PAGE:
lights, or for villages, or for men was his concern. Sitting up very
straight on his gaunt haunches, he stretched his muzzle toward the
taunting moon, and began to sound that long, dreadful gathering cry of
his race.

It was an unknown or a long-forgotten voice in those neighborhoods,
but none who heard it needed to have it explained. In half a minute
every dog in the settlement was howling, barking, or yelping, in rage
or fear. To Lone Wolf all this clamor was as nothing. He paid no more
attention to it than as if it had been the twittering of sparrows.
Then doors opened, and lights flashed as men came out to see what was
the matter. Clearly visible, silhouetted against the low moon, Lone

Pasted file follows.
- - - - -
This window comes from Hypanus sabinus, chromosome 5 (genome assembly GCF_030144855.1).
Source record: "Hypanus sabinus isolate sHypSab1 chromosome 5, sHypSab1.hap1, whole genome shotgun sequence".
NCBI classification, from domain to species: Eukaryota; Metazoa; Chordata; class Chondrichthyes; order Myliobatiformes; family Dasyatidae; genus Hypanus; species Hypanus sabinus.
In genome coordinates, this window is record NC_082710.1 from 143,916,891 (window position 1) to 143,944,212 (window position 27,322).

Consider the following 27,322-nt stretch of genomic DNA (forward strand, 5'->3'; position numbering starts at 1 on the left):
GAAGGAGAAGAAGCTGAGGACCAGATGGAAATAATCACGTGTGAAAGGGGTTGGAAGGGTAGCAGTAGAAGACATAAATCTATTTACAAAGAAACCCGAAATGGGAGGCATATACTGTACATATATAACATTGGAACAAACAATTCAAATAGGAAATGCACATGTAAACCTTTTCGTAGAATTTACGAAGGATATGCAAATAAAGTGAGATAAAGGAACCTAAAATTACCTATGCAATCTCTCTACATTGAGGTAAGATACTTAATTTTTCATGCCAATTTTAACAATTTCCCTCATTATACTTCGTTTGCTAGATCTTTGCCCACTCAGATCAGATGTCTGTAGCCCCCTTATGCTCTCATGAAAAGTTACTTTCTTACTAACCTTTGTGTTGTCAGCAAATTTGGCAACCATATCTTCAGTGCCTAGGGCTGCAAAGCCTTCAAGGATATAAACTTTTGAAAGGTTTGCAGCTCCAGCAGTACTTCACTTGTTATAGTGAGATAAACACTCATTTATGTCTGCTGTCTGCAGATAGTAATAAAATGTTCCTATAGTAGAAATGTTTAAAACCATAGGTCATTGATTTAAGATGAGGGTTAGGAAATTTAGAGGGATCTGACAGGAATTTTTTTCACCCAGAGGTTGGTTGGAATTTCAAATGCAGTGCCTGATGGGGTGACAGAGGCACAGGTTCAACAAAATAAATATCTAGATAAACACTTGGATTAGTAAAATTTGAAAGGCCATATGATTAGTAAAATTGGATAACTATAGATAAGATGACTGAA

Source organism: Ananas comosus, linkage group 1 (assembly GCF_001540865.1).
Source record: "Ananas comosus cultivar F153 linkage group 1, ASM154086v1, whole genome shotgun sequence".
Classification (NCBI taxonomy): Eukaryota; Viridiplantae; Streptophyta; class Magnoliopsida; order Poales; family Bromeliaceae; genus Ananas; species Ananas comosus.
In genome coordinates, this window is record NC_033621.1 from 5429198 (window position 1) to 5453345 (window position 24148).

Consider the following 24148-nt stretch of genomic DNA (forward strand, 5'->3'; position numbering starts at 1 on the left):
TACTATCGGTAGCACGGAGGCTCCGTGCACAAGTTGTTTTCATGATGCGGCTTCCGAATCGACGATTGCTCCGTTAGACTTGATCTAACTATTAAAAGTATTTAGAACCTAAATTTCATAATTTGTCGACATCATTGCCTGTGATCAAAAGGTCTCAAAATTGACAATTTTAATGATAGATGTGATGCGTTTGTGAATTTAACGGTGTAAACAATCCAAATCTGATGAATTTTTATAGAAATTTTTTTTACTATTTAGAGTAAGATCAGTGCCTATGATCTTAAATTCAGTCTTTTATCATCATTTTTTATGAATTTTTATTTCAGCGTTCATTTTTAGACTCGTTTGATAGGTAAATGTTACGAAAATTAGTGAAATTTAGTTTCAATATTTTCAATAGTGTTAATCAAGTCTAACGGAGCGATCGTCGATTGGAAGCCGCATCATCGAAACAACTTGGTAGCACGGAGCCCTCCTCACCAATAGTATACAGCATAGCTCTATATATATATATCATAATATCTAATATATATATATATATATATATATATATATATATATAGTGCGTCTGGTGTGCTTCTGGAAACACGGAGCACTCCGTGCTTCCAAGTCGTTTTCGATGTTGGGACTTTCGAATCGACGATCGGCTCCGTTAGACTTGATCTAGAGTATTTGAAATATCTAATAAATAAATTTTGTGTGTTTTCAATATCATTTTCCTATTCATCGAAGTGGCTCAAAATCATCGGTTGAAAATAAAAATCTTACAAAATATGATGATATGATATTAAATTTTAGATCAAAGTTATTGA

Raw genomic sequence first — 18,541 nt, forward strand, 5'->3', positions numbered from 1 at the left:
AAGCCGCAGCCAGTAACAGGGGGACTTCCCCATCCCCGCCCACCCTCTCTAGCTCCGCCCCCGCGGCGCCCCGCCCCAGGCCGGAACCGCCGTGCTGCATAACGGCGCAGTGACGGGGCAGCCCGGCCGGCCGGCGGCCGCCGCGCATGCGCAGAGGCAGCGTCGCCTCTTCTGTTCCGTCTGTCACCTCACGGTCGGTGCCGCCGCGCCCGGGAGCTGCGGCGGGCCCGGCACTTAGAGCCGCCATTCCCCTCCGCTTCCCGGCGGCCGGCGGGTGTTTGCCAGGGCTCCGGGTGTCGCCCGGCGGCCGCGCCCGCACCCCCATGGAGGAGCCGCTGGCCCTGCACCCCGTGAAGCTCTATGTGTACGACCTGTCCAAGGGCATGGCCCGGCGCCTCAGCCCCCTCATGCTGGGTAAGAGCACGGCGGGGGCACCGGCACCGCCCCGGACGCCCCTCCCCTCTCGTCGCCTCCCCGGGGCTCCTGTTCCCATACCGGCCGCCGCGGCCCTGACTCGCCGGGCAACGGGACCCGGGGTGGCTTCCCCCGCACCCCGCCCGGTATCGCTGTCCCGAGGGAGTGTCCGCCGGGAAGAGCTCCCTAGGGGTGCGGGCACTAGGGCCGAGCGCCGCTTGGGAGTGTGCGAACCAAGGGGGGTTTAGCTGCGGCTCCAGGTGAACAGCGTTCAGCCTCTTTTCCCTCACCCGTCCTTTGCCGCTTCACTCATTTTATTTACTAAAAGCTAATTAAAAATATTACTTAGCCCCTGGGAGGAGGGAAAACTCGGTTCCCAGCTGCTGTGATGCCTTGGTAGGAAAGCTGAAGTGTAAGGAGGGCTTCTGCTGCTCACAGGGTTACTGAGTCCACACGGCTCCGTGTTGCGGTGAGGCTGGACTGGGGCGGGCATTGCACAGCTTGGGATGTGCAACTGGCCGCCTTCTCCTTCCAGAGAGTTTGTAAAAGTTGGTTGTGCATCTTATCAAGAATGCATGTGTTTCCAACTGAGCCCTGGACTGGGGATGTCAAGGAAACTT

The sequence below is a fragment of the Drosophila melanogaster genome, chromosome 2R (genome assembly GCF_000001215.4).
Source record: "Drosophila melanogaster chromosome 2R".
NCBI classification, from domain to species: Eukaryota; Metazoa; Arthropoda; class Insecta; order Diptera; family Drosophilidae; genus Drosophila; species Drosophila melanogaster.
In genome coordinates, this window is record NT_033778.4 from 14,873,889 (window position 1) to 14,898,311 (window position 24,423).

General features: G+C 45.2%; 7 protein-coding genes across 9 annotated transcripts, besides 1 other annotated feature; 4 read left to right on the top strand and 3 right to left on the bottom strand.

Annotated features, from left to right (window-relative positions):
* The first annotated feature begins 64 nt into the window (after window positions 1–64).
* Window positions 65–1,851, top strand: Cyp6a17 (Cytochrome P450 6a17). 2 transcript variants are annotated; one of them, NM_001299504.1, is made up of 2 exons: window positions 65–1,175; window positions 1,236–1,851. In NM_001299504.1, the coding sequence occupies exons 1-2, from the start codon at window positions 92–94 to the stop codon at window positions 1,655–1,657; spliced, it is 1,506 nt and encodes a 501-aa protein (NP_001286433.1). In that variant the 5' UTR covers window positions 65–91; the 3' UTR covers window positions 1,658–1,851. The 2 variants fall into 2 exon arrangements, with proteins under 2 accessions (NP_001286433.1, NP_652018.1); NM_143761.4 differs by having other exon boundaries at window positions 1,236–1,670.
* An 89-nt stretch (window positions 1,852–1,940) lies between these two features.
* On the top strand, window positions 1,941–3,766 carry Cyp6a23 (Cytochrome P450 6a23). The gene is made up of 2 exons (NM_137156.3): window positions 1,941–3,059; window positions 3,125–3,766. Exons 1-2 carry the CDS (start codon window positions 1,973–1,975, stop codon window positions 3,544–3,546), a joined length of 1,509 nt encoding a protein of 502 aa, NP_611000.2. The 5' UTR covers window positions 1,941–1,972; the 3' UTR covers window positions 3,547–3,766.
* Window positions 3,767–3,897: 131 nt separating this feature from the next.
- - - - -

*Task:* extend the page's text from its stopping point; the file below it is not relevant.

Wolf kept up his sinister chant to the unseen. But presently, out of
the corner of his eye, he noted half a dozen men approaching up the
pasture, with the noisy dogs at their heels. Men! That was different!
Could it be that they wanted him? All at once he experienced a qualm
of conscience, so to speak, about the sheep he had killed. It occurred
to him that if sheep belonged to men, there might be trouble ahead.
Abruptly he stopped his serenading of the moon, slipped over the crest
of the knoll, and made off at a long, tireless gallop which before
morning had put leagues between himself and the angry villagers.

After this he gave a wide berth to settlements; and having made his
first kill, he suddenly found himself an accomplished hunter. It was
as if long-buried memories had sprung all at once to life,--memories,